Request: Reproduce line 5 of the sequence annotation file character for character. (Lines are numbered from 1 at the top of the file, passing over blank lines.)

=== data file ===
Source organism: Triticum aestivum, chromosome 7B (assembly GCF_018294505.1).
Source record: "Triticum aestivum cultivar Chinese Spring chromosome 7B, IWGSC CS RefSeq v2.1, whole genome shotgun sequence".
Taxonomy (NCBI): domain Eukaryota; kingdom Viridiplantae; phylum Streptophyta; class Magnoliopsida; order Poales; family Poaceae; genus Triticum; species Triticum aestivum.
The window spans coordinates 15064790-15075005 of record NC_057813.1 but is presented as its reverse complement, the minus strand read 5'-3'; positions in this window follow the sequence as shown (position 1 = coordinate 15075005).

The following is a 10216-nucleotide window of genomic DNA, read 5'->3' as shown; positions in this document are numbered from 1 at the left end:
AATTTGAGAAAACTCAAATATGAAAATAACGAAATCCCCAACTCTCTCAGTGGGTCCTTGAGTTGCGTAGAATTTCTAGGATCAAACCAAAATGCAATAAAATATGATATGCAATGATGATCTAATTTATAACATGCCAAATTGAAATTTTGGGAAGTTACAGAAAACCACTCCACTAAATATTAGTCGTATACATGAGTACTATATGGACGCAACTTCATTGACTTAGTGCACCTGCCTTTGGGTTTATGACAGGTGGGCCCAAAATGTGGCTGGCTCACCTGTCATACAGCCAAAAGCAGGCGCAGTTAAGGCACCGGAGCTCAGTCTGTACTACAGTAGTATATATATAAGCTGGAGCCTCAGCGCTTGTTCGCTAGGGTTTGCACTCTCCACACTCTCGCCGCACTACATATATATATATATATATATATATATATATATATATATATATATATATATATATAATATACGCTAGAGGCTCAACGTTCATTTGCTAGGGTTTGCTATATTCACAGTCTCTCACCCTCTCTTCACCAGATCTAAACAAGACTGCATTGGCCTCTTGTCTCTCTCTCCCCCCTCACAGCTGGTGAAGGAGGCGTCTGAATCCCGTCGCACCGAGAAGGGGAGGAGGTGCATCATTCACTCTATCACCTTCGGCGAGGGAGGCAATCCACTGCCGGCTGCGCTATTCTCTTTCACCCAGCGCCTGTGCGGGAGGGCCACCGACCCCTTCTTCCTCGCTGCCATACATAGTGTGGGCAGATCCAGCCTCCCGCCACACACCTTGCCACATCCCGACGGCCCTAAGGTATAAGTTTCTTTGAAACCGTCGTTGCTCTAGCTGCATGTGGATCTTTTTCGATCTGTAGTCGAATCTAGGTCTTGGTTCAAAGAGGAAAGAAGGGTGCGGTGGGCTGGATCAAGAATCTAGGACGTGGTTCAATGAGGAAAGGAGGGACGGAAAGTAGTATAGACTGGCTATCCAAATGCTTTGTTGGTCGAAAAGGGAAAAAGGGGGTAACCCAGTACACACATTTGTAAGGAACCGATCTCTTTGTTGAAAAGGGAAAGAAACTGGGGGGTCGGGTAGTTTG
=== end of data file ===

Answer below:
The following is a 10216-nucleotide window of genomic DNA, read 5'->3' as shown; positions in this document are numbered from 1 at the left end: